Paraguay is a rural country, and many urban residents enjoy vacationing on ranches in the countryside. While the tourism market is mainly domestic, some international tourists also visit rural Paraguay.
Rural tourism in Paraguay (while largely devoted to relaxation) includes activities such as horseback riding, swimming, boating and hiking. Areas with great biodiversity are especially popular with tourists. Many large estancias (ranches) are open to urban and foreign tourists.
Typical foods include sopa paraguaya, asado, bori bori, mbeju, mandioca and staples such as rice, Chipa, and dishes made with cheese and eggs. The main crops of Paraguay are sugarcane, corn, manioc, tobacco, coffee, peanuts, and rice; popular in-season fruits and vegetables include avocado, mango, onion, orange, tomato, grapefruit and pineapple.
Most land in Paraguay is used for agriculture and ranching, although there are still large areas of forest in some areas. The central part of the country is verdant and hilly, with characteristically-Paraguayan red soil. The south is flatter and home to wetlands, streams and marshes. The north is more mountainous than the rest of the country, with many waterfalls. The Chaco region in the west is arid and barren, with a unique array of plants and animals.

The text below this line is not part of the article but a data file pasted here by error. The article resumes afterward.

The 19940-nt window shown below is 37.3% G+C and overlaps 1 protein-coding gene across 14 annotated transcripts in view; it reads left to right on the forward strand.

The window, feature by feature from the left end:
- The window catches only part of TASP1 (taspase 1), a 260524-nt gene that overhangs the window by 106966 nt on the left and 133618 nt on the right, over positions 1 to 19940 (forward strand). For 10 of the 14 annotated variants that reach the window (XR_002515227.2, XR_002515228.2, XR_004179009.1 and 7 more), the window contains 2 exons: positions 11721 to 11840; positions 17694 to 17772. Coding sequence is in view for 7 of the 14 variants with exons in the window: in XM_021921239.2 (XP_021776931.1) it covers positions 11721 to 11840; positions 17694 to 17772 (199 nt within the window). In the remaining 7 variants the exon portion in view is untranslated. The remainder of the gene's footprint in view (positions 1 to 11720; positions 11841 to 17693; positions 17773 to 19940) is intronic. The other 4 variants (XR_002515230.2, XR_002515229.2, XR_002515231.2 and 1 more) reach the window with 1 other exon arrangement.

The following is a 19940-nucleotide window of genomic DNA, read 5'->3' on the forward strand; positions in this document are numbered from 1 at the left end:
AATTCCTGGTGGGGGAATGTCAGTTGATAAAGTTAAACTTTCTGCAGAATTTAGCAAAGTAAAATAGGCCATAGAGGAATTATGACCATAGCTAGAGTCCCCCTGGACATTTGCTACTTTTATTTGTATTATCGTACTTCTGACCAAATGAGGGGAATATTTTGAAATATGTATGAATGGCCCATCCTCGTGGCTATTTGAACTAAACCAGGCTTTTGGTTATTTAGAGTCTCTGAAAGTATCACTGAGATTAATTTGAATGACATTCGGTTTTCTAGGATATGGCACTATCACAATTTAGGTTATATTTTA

Rural establishments dedicated to agriculture and livestock open their doors to tourists wishing to participate in field activities, sports or simply relax in contact with nature. Agroganadera Jejui, 291 km from Asunción with access to Route III on the Rio Jejui, has excellent conditions for fishing and river trips; nearby are the city of San Pedro de Ycuamandiyú and Cerro Corá National Park.
The park can be divided up to 4 areas, each corresponding to one distinct ecosystem:
The Serondela area (or Chobe riverfront), situated in the extreme Northeast of the park, has as its main geographical features lush floodplains and dens